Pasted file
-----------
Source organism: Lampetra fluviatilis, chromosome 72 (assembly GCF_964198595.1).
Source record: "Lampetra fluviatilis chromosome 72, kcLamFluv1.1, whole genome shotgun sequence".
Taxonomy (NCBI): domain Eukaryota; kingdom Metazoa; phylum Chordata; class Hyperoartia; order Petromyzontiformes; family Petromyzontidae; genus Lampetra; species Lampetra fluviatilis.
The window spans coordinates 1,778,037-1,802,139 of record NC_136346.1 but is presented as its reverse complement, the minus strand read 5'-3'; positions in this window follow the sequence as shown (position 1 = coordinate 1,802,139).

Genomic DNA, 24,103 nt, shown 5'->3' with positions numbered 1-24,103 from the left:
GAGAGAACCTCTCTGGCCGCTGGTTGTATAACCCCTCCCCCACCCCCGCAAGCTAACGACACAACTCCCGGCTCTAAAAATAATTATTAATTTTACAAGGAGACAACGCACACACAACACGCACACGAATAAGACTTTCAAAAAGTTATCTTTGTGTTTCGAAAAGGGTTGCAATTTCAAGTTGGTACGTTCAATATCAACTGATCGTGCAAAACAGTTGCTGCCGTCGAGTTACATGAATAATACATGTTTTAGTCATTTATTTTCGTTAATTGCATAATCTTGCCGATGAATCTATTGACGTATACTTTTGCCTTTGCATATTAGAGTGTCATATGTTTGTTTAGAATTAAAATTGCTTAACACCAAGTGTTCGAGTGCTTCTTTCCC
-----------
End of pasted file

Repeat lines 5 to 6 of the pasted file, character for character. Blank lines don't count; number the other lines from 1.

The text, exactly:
Genomic DNA, 24,103 nt, shown 5'->3' with positions numbered 1-24,103 from the left:
GAGAGAACCTCTCTGGCCGCTGGTTGTATAACCCCTCCCCCACCCCCGCAAGCTAACGACACAACTCCCGGCTCTAAAAATAATTATTAATTTTACAAGGAGACAACGCACACACAACACGCACACGAATAAGACTTTCAAAAAGTTATCTTTGTGTTTCGAAAAGGGTTGCAATTTCAAGTTGGTACGTTCAATATCAACTGATCGTGCAAAACAGTTGCTGCCGTCGAGTTACATGAATAATACATGTTTTAGTCATTTATTTTCGTTAATTGCATAATCTTGCCGATGAATCTATTGACGTATACTTTTGCCTTTGCATATTAGAGTGTCATATGTTTGTTTAGAATTAAAATTGCTTAACACCAAGTGTTCGAGTGCTTCTTTCCC